"Banned in Canada (1949) and Australia (1949)." from www.ala.org American Library Association
Of the Alpha Male writers of the 50s and 60s (Roth, Bellow, Updike), Mailer was the biggest, the baddest, the most. His reputation and antics (wife stabbing, getting murderers released, heavy drinking, running for mayor of NYC) are inseparable from his writing. Since so much about him was excessive, it's fitting that he has a huge, intimidating oeuvre. This is his first novel and is good as any place to start. Set in the Pacific in World War II, it's a war novel without much combat or much conflict. But at least it goes on for over 700 pages. Maybe try "From Here to Eternity" instead?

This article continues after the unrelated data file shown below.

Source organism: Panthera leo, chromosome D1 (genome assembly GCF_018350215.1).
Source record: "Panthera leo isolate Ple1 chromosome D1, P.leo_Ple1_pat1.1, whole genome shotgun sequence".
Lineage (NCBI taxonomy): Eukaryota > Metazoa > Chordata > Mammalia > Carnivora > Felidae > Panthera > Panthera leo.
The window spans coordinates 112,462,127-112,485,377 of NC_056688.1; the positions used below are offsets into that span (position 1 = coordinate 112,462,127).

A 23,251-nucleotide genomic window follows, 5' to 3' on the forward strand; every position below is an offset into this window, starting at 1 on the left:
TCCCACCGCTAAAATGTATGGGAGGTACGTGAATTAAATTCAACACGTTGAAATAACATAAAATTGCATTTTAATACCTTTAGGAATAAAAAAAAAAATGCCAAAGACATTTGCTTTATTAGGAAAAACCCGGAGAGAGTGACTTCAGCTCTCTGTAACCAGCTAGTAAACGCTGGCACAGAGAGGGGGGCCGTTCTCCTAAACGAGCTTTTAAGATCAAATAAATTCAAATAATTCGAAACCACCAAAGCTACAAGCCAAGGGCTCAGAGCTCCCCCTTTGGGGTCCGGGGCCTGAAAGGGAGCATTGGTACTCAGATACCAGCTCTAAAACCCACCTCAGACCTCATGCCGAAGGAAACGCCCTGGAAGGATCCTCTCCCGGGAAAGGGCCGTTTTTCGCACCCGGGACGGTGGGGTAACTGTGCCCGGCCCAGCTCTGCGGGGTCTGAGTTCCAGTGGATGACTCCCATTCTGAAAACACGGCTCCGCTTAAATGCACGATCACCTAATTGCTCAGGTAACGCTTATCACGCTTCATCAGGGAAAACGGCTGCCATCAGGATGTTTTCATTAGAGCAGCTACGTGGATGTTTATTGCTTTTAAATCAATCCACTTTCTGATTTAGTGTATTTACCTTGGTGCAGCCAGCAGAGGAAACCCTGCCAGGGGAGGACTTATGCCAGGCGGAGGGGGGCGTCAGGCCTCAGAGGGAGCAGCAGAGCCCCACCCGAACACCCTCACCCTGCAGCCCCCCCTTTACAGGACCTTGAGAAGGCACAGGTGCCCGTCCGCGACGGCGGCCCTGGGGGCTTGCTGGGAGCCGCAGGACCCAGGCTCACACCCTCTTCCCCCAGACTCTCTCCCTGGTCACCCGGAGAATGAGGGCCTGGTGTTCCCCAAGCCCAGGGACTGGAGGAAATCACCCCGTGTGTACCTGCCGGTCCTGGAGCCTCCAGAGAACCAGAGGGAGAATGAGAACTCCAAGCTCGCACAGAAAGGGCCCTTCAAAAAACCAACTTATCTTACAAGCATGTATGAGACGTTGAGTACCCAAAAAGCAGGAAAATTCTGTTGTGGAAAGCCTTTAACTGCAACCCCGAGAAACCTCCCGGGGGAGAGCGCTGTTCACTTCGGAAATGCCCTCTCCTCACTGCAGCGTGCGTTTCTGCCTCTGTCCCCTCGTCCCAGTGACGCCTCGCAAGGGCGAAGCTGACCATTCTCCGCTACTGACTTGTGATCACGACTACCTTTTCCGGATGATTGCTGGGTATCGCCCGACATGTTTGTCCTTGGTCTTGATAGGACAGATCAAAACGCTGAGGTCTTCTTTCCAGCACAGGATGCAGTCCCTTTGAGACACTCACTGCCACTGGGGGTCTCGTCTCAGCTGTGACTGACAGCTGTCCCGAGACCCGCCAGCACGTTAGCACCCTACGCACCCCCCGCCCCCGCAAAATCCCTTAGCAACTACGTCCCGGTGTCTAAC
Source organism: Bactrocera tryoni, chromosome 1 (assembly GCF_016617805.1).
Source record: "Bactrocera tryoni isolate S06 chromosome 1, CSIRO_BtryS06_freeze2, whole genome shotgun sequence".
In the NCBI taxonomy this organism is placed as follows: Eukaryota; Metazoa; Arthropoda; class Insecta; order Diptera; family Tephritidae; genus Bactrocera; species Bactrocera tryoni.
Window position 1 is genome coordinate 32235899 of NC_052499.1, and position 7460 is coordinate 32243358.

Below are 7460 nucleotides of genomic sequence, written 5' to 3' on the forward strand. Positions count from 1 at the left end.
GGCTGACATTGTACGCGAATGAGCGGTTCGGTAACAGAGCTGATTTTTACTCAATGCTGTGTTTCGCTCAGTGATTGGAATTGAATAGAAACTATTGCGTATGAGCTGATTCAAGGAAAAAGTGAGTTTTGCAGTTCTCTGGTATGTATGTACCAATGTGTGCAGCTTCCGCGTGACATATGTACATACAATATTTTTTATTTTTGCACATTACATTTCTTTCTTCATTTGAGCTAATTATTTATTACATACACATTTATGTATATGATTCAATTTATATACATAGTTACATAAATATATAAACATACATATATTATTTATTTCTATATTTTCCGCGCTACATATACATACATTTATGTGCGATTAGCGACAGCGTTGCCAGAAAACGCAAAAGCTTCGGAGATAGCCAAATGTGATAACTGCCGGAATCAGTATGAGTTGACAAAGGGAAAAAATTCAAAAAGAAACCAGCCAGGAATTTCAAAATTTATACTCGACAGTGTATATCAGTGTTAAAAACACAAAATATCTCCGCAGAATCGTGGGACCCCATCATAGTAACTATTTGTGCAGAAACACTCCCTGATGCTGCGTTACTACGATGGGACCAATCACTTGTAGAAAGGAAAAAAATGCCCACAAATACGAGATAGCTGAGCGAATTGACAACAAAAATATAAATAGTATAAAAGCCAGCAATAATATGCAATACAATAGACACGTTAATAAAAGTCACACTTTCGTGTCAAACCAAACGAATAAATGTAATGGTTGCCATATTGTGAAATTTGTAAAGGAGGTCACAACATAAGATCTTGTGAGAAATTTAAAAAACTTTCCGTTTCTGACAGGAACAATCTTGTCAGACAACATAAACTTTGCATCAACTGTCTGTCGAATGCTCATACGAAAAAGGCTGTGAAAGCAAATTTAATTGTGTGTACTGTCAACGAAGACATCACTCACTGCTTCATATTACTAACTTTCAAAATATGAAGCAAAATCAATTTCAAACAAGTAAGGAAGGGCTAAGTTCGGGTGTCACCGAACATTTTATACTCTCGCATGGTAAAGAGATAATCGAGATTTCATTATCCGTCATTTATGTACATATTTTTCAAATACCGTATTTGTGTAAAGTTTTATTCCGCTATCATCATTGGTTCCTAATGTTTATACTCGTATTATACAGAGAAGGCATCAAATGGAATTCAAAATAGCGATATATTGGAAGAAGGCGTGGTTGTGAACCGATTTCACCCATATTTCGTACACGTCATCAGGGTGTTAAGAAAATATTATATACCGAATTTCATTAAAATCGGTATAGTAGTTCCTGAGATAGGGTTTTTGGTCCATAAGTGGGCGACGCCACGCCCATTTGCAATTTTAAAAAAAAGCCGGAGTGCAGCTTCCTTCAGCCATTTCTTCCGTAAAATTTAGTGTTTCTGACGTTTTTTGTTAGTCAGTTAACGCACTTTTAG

In his first novel, Norman Mailer offers a realistic description of a front line soldier's experiences during World War II. The author, a veteran of America's Pacific Campaign, writes with great realism and emotional depth. Personally, I struggled through the first half of this novel, often wondering why this book is so highly regarded. I'm glad that I finished the book, because the second half is simply amazing.
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